Dreaming & Recovery

I’m not much of a dreamer—at least not that I remember. After I wake up, I have a hard enough time knowing what day it is or where I placed my phone the night before, let alone remembering what I adventures I might have had inside my head while sleeping.

That said, I find it interesting that according to Psalm 126:1, the very first effect God’s restoration has upon individuals is the ability to dream: “When the Lord restored the fortunes of Zion, we were like those who dreamed.” The Hebrew word for dreamed can mean “health, soundness, to be robust,” in addition to the more conventional understanding of “envisioning, imagining, and seeing possibility.” This word play suggests that there is a sort of interchange between health and dreaming . . . they feed each other. Dreaming has a positive impact upon health and vitality. At the same time, healthy, invigorated persons tend to dream more.

In simple terms, nothing like dreaming to give life. God-dreaming, that is.

And nothing like the absence of dreaming to suck the life out of a man or woman.

Addiction is caused and fueled by many things, but I suspect that dreaming (or the lack thereof)
is near the top of the list of why people get hooked on drugs and alcohol. Without a compelling
dream of a better tomorrow—hope dissipates. And when that happens, the will dies.

Destructive energy is all that remains.

The sage put it like this, “Where there is no vision (God-revelation), the people perish (lit., to be
unrestrained, run wild)” (Prov. 29:18). How many times have I heard an addict in explaining the
reason for his or her substance abuse say something like, “The tedium and monotony of life was
suffocating. I couldn’t see beyond the walls of my own seemingly insignificant existence. I saw
no point to it all. I lost confidence in the future.”

Viktor Frankl, an Austrian psychologist who survived the concentration camps of Nazi Germany,
made a significant discovery during his time as a prisoner. As he both observed others and
experienced personally the horrific, inhumane conditions of imprisonment, he became intrigued
with the question of what made it possible for some people to survive when the vast majority
died.

He examined several factors—health, energy, family structure, intelligence, survival skills. He
surmised that none of these factors was primarily responsible. The single most significant factor,
he concluded, was a sense of future vision—the impelling conviction of those who were to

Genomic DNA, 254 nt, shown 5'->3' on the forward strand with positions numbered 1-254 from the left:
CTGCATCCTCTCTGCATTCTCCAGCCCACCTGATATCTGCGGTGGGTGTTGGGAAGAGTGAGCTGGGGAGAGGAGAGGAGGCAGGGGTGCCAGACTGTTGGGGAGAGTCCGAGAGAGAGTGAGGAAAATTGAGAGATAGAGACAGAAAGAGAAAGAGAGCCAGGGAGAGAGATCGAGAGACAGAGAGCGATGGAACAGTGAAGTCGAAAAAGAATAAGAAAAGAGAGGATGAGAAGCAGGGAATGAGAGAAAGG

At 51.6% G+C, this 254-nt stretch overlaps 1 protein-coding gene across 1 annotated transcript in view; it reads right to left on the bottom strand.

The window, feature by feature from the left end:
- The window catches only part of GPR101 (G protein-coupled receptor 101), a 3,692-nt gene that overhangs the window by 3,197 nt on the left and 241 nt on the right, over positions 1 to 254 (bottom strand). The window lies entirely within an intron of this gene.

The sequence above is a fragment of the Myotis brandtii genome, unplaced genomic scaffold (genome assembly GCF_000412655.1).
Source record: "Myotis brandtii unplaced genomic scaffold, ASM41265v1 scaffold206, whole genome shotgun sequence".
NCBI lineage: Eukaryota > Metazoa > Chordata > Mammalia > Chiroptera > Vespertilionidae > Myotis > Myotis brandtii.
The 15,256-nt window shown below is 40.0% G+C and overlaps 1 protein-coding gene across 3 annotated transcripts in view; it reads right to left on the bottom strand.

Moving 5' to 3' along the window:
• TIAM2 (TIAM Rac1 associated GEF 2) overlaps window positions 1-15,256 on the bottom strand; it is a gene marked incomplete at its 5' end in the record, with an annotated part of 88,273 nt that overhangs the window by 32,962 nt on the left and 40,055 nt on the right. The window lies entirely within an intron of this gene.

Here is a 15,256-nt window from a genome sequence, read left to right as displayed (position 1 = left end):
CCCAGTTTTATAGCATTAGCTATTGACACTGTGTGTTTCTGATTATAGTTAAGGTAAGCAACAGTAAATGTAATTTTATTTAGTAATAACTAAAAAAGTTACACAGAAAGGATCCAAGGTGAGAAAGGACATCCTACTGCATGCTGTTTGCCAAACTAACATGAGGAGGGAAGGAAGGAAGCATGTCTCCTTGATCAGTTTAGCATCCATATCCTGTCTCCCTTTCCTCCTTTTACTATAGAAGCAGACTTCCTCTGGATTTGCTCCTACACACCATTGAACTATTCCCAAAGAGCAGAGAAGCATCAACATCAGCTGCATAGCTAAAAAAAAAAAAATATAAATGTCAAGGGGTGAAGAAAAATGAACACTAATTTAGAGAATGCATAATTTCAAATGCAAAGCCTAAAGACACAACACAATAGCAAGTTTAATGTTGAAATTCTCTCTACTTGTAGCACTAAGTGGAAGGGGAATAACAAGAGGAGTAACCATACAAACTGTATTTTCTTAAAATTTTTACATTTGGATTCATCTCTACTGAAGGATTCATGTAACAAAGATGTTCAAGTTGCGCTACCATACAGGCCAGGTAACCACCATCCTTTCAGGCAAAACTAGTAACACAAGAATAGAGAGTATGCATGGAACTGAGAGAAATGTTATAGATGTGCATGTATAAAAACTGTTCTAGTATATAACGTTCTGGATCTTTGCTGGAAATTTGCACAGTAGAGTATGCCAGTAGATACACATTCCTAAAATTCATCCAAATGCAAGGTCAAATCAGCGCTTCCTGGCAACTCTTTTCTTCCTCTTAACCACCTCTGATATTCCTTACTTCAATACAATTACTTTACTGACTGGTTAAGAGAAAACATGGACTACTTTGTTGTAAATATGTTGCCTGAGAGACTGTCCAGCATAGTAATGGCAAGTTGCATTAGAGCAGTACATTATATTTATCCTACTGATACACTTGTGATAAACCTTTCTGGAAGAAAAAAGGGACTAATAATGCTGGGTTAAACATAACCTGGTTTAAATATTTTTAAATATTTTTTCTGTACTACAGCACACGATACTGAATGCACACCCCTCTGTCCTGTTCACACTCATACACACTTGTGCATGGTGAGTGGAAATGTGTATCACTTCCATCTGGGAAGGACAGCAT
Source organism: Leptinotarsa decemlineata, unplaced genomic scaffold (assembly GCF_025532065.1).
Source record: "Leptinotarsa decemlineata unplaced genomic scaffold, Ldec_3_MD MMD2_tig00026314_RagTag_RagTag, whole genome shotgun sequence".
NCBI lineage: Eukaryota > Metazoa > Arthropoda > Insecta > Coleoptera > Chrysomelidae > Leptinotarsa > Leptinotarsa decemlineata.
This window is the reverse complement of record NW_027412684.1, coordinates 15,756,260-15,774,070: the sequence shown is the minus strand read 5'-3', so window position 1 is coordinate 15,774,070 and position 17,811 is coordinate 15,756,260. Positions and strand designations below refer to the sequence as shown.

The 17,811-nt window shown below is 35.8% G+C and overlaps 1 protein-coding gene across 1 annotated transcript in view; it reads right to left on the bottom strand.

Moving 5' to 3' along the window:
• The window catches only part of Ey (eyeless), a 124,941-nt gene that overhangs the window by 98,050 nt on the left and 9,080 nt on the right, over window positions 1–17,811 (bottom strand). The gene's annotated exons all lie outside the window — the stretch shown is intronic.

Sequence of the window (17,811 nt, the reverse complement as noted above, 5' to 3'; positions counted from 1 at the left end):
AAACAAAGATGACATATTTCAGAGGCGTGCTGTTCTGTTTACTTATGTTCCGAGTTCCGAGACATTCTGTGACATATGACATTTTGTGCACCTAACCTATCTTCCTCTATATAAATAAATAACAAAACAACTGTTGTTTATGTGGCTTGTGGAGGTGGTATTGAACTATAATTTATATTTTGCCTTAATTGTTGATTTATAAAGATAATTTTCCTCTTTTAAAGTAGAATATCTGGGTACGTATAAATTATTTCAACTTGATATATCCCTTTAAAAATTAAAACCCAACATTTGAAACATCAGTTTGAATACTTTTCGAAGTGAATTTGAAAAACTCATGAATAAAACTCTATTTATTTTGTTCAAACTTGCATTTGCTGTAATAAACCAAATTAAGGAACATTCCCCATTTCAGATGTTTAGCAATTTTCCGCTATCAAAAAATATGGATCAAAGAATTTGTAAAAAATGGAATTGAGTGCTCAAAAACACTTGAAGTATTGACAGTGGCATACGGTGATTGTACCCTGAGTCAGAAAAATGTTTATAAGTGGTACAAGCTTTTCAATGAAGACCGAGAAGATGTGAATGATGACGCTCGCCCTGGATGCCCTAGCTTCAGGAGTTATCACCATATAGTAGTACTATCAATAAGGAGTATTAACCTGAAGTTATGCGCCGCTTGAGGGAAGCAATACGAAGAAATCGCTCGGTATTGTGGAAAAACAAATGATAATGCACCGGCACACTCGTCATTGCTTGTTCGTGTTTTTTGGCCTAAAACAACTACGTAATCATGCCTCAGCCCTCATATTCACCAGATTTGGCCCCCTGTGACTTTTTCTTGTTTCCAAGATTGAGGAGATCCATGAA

survive that they had an important mission to perform, some worthwhile task left to do.

Recovery is for a reason—so that we dream God’s dreams and join with him in his mission of
redemption and re-creation. In the process, we come alive.

So many of us have it all wrong. God does not save us so we can simply go to heaven after we
die—as if this life is just a “dress rehearsal” for the real show coming later. No, God recovers us
so that we can participate with him in exercising loving and just dominion over this earth. He
calls us to participate with him in a holy revolution by extending the borders of his good and
righteous rule right now, right here.

Understanding this is the stuff that will get a person out of bed, put an “umph” in a man or
woman’s walk, and keep an addict away from the drugs.

Jesus announced the good news about God’s kingdom—his government, his reign—a new social
reality marked by welcome, generosity, equality, forgiveness, truthfulness, goodness and purity.
A just and peaceable, nonviolent society. And he came to make this kingdom accessible to
everyone.

Christ calls you and me to join with him in his work of righting wrongs, bringing equity, offering
hospitality to the marginalized, and establishing systems that promote wellness. This is the
gospel, the good news of Jesus Christ, God’s dream!

I heartily agree with Christian sociologist Tony Campolo, “The tiredness of many people does
not come from physical exertion but from the meaninglessness of what they do. To work for no
higher goal than to get enough money to buy things that nobody really needs is not the sort of
thing that feeds the soul.” But then he adds, “It is in the vision of the kingdom of God (his
dream) and in God’s calling for us to help make it (his dream) happen that we find a resurrection
from deadness and a hope for glory.”

“Your kingdom come,
Your will be done on earth as it is in heaven.”
(Jesus)

Bookmark the permalink.

3 Comments

  1. Excellent, Jeff!

  2. Love it
    Keep them coming especially quotes

  3. Good, timely word. Def shared w/ my family!!

Leave a Reply

Your email address will not be published. Required fields are marked *